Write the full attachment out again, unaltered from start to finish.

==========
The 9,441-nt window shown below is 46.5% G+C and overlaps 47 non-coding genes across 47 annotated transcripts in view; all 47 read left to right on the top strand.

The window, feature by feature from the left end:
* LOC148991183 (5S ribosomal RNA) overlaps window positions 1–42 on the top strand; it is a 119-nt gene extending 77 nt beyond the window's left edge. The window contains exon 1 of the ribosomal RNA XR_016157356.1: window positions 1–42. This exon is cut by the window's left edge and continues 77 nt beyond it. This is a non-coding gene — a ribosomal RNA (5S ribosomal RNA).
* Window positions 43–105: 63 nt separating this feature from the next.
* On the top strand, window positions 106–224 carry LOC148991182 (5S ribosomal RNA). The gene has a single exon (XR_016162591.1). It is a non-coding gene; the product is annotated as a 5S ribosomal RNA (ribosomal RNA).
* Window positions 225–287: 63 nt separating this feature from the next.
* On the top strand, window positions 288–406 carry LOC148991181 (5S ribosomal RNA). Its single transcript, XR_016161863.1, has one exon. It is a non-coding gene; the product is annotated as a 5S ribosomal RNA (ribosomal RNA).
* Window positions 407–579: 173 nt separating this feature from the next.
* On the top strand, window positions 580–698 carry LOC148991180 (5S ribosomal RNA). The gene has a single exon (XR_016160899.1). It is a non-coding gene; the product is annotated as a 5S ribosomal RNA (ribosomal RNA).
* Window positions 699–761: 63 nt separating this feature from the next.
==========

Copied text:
The 9,441-nt window shown below is 46.5% G+C and overlaps 47 non-coding genes across 47 annotated transcripts in view; all 47 read left to right on the top strand.

The window, feature by feature from the left end:
* LOC148991183 (5S ribosomal RNA) overlaps window positions 1–42 on the top strand; it is a 119-nt gene extending 77 nt beyond the window's left edge. The window contains exon 1 of the ribosomal RNA XR_016157356.1: window positions 1–42. This exon is cut by the window's left edge and continues 77 nt beyond it. This is a non-coding gene — a ribosomal RNA (5S ribosomal RNA).
* Window positions 43–105: 63 nt separating this feature from the next.
* On the top strand, window positions 106–224 carry LOC148991182 (5S ribosomal RNA). The gene has a single exon (XR_016162591.1). It is a non-coding gene; the product is annotated as a 5S ribosomal RNA (ribosomal RNA).
* Window positions 225–287: 63 nt separating this feature from the next.
* On the top strand, window positions 288–406 carry LOC148991181 (5S ribosomal RNA). Its single transcript, XR_016161863.1, has one exon. It is a non-coding gene; the product is annotated as a 5S ribosomal RNA (ribosomal RNA).
* Window positions 407–579: 173 nt separating this feature from the next.
* On the top strand, window positions 580–698 carry LOC148991180 (5S ribosomal RNA). The gene has a single exon (XR_016160899.1). It is a non-coding gene; the product is annotated as a 5S ribosomal RNA (ribosomal RNA).
* Window positions 699–761: 63 nt separating this feature from the next.